If you took a Norton Anthology of Literature and converted it into comics, the result would be something like The Graphic Canon.
Russ Kick has collected graphic adaptations of 56 classics of world literature, beginning with Gilgamesh and ending with Dangerous Liaisons. Most appear as excerpts, though a few, disappointingly, are merely summarized or simply mentioned in the course of a short bio of the author. So if you want world literature, you should find an anthology of literature; it is really the art that makes this book worth having. With artists as prominent and diverse as Rick Geary (The Book of Revelation), Roberta Gregory (Popol Vuh), Will Eisner (Don Quixote), Peter Kuper (“A Modest Proposal”), and Robert Crumb (Boswell’s London Journal), the styles cover a spectrum from simple iconography, to grotesque caricature, to hyper-realism, to broad impressionistic washes of color.
The result is a long collection, dense with both text and imagery. It takes time to read this book, but it is a book worth taking time over. Reading one, or sometimes two, chapters in an evening, I enjoyed the careful pace of the work, as I let my eyes take in the page, slowly absorbing the meaning of the art, and then the words, and then, as often as not, considering the art again.
Of course some pieces succeed better than others. Alessandro Bonaccorsi’s single ghostly image for Sappho’s Fragments feels cold and alien — entirely wrong for the poems it appears alongside. But Ellen Linder’s modern-yet-medieval style is exactly right for The Letters of Heloise and Abelard. Many of the excerpts are so abridged that they seem to start and end somewhat arbitrarily, whereas the first entry — the Epic of Gilgamesh — wanders pointlessly for sixteen pages.
Those that work best capture the entirety of an episode, if not the entirety of a piece. Robert Berry and Josh Levitas’ adaptation of Shakespeare’s eighteenth sonnet is among the best of the lot. They succeed, not only in doing justice to the original poem, but also, with the illustrations, in adding a kind of meditative short story reflective of the emotion the sonnet conveys. Among the very worst is Ian Ball’s excerpt from Candide, the illustration for which is both ugly and irrelevant. The greatest disappointments, however, are those illustrations which, while beautiful, only barely remind us of the story, adding nothing of substance to our understating of it and giving no taste of the style of the original author. Molly Crabapple’s beautiful and clever illustrations to Dangerous Liaisons fall into this trap, while Cortney Skinner’s stiff but stunning painting for Ben Franklin’s “Advice to a Young Man on the Choice of a Mistress” is only saved by the editor’s decision to include the entirety of the text in his introduction.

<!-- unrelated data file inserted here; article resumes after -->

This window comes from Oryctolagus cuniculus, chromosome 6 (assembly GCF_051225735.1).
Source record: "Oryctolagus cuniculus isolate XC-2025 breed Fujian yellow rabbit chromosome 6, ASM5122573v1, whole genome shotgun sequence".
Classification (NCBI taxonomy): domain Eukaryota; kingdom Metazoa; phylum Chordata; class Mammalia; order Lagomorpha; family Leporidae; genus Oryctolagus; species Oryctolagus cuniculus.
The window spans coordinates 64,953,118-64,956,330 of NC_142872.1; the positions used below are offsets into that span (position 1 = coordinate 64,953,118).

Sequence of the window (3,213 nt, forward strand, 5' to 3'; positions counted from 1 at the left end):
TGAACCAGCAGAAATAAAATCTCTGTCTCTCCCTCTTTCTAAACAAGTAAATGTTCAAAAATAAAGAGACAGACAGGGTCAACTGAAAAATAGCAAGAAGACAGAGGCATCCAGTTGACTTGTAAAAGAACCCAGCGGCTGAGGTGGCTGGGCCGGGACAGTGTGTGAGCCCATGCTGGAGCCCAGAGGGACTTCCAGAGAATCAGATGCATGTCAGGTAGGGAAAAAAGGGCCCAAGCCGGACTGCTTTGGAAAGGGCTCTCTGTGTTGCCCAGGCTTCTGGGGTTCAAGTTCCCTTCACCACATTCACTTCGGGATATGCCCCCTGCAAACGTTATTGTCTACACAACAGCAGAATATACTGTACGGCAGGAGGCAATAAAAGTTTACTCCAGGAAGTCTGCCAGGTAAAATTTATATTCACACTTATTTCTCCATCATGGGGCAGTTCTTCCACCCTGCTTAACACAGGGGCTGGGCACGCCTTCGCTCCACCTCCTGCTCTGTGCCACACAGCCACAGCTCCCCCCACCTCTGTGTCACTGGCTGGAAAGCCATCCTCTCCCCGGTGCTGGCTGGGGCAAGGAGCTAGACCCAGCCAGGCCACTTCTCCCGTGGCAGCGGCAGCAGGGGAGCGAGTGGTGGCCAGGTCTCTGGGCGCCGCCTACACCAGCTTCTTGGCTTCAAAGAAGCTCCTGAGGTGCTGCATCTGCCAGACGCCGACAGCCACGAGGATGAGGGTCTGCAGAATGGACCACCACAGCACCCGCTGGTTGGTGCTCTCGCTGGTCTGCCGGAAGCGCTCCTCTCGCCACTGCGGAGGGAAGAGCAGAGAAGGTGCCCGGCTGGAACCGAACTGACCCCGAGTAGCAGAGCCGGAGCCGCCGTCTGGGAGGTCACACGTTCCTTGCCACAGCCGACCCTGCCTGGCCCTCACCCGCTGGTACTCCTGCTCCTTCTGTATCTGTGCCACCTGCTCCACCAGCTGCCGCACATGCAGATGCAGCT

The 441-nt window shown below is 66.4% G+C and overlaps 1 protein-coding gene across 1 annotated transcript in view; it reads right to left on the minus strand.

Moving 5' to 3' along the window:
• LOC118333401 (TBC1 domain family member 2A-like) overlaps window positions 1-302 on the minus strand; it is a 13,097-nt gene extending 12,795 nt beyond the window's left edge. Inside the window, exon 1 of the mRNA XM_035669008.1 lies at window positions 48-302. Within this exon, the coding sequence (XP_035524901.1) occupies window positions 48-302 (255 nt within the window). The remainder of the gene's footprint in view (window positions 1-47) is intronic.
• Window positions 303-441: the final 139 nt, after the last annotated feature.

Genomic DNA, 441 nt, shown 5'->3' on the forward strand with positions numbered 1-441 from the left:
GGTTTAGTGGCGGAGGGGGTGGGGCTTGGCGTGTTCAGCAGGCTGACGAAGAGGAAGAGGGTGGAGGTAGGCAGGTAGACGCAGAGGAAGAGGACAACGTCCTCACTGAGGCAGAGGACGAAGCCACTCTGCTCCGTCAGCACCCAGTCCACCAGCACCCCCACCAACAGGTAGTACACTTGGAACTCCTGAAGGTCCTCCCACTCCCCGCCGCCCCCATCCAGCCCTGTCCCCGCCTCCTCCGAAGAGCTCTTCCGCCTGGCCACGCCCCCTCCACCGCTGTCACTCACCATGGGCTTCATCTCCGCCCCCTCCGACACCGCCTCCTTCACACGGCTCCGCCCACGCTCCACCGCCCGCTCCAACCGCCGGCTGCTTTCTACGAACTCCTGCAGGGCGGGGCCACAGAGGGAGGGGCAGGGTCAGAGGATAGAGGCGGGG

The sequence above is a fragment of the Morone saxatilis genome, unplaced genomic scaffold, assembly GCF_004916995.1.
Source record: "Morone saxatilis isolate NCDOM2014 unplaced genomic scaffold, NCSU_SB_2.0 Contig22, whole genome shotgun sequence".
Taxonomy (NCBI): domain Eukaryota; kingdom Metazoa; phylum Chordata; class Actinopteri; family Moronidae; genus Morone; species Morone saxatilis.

However — the question that hangs over a collection like this is always, necessarily, one of selection. What gets included, and why? Declaring in the title that the collection is the canon only adds to the difficulty. Canonization, if we consider the historical origin of the term, is not only incidentally but primarily a process of exclusion. The question of what gets included and why can turn on accidents of taste and access, but the question of what gets excluded and whom is almost inherently political.
Kick has included some examples of literature from Chinese, Japanese, Mayan, Indian, Tibetan, Middle Eastern, and pre-Columbian American cultures (though nothing from Sub-Saharan Africa — oops). On the whole these are good pieces, and I’m glad to see them adapted. But I don’t think the effort at inclusion really succeeds, and it may even prove self-defeating. Were this a collection of “Western” (meaning European and North American) literature, the exclusion of work from China or India would be explicable and even correct. But if it is an anthology of world literature, the inclusion of this or that representative piece is not enough. A quick glance at the “Country/Area of Origin” index on the last page illustrates the point: Britain has seventeen entries (eighteen if you count the three-panel Hamlet on the Contents page), whereas China, the oldest continuous civilization in the world, has five. The canon, in other words, remains stubbornly centered in Europe.
The problem, of course, is bigger than any one editor, or one book, or one series, can possibly correct. And I don’t know if it would be enough to simply shift the ratio of works from one part of the world or another. Some of the difficulty, I think, is that a canon implies a shared tradition. And I’m not sure one can create a tradition — at least, not such that anyone would recognize — simply by adding contributions to an anthology. There are larger forces at play, which both give this dilemma its urgency and make it, at present, irresolvable.
It may be that, under imperialism, no global canon is possible and, after imperialism, the questions of “canon” will become refreshingly irrelevant.